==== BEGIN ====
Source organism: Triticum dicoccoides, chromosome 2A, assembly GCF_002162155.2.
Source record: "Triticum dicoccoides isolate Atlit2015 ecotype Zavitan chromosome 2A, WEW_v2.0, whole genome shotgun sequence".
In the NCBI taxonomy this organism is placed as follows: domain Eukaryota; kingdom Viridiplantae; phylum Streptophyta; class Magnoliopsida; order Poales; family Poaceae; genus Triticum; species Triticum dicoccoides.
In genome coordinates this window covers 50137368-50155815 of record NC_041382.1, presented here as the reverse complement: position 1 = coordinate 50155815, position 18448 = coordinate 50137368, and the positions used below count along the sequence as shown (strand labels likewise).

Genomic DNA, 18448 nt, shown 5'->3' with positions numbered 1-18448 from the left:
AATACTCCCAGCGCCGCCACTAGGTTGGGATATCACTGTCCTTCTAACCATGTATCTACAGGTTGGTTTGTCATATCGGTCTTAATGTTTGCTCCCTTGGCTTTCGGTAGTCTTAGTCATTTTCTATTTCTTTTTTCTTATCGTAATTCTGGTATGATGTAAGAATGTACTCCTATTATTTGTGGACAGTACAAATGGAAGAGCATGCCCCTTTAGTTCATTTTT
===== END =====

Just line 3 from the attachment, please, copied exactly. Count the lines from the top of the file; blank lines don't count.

In the NCBI taxonomy this organism is placed as follows: domain Eukaryota; kingdom Viridiplantae; phylum Streptophyta; class Magnoliopsida; order Poales; family Poaceae; genus Triticum; species Triticum dicoccoides.